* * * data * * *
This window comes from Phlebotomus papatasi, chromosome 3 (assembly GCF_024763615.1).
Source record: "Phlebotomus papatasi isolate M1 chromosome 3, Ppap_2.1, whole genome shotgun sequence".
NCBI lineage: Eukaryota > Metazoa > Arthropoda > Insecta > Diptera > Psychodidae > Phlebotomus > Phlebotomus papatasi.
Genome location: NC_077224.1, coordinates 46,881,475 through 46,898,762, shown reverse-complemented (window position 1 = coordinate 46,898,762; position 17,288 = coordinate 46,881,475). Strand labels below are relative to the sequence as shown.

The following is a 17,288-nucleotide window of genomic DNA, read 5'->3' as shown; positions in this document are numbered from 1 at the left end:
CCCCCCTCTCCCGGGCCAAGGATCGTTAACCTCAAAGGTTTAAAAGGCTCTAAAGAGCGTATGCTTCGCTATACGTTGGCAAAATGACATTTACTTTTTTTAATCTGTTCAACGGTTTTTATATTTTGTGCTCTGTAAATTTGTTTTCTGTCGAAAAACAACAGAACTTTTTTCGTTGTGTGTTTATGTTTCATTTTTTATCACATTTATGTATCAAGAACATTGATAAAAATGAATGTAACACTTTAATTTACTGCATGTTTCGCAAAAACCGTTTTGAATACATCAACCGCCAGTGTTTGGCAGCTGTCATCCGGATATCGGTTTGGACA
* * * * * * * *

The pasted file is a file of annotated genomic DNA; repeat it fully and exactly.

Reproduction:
This window comes from Phlebotomus papatasi, chromosome 3 (assembly GCF_024763615.1).
Source record: "Phlebotomus papatasi isolate M1 chromosome 3, Ppap_2.1, whole genome shotgun sequence".
NCBI lineage: Eukaryota > Metazoa > Arthropoda > Insecta > Diptera > Psychodidae > Phlebotomus > Phlebotomus papatasi.
Genome location: NC_077224.1, coordinates 46,881,475 through 46,898,762, shown reverse-complemented (window position 1 = coordinate 46,898,762; position 17,288 = coordinate 46,881,475). Strand labels below are relative to the sequence as shown.

The following is a 17,288-nucleotide window of genomic DNA, read 5'->3' as shown; positions in this document are numbered from 1 at the left end:
CCCCCCTCTCCCGGGCCAAGGATCGTTAACCTCAAAGGTTTAAAAGGCTCTAAAGAGCGTATGCTTCGCTATACGTTGGCAAAATGACATTTACTTTTTTTAATCTGTTCAACGGTTTTTATATTTTGTGCTCTGTAAATTTGTTTTCTGTCGAAAAACAACAGAACTTTTTTCGTTGTGTGTTTATGTTTCATTTTTTATCACATTTATGTATCAAGAACATTGATAAAAATGAATGTAACACTTTAATTTACTGCATGTTTCGCAAAAACCGTTTTGAATACATCAACCGCCAGTGTTTGGCAGCTGTCATCCGGATATCGGTTTGGACA